The Southeast Wisconsin Professional Baseball Park District is charged with overseeing and maintaining American Family Field. Evers’ offices said that without funding from the state, the district does not have the resources to meet its obligations to maintain the stadium.
A 2020 report from Conventions, Sports and Leisure International found the Brewers paid about $106.8 million in upgrades to maintain the stadium since its creation. They’ve also paid about $20 million in rent to the stadium district since 2001.
Evers’ deal would be paid for with a portion of the state’s projected $7.1 billion dollar budget surplus.
“Without this investment,” warned a press release from the governor’s office, “the Milwaukee Brewers and Major League Baseball could leave Milwaukee as soon as the conclusion of the 2030 season when the current least with American Family Field expires.”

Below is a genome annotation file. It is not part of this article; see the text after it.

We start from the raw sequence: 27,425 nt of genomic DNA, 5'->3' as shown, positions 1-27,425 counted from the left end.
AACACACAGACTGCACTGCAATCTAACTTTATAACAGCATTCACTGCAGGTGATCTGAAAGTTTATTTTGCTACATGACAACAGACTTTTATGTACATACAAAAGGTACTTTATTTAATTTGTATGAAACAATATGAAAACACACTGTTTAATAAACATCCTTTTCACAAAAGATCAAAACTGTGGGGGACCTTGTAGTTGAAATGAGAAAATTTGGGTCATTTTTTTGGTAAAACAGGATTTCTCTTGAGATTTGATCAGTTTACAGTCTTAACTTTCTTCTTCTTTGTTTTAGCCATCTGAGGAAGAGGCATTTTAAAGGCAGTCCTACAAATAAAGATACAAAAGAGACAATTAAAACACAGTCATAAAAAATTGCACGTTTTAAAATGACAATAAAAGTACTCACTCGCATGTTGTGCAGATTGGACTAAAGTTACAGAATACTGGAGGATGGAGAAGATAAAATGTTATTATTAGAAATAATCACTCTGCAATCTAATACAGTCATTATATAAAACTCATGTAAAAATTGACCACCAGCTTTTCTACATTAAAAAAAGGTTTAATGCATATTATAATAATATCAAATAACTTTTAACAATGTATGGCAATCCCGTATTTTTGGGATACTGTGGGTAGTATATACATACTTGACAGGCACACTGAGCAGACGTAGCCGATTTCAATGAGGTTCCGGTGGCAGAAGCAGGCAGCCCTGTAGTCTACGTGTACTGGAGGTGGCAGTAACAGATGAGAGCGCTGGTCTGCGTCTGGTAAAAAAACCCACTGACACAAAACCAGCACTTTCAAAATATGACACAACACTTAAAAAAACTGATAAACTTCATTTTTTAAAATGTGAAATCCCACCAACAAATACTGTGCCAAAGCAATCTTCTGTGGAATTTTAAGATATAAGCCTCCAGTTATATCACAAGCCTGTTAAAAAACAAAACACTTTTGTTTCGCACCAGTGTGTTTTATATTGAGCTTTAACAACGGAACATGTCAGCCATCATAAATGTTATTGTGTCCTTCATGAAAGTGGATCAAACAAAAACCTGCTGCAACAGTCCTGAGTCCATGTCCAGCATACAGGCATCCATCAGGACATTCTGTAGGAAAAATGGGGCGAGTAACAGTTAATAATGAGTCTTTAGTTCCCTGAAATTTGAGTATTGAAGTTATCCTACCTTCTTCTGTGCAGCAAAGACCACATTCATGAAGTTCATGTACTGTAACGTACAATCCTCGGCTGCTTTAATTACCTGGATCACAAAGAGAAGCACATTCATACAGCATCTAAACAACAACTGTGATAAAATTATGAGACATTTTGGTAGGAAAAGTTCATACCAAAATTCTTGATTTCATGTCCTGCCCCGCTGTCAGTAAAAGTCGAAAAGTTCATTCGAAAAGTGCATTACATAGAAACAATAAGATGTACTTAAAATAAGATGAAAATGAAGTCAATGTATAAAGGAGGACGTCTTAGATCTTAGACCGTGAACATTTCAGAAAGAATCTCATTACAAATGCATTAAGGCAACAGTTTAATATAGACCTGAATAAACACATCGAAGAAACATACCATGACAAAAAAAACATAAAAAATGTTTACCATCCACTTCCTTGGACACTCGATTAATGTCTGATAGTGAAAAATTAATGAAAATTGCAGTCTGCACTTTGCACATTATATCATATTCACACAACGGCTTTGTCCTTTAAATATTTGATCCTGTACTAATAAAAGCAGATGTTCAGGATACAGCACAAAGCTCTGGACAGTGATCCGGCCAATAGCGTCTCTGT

Evers’ office said keeping the Brewers would generate more than $400 million in revenue over the next two decades.
Do public deals work?
Evers is also proposing $9.3 million in his capital budget for an 8,000-seat stadium which will serve a Milwaukee soccer team coming to the city in 2025. The stadium will be home to the Iron District MKE, an 11-acre sports and entertainment development that will be built along the south edge of downtown. Marquette University’s soccer and lacrosse teams will play in the new venue. The stadium will also be used for live entertainment and concerts.
But not all economists think public funding for sports stadiums is a good idea, including Dr. Victor Matheson, an economics professor at the College of the Holy Cross,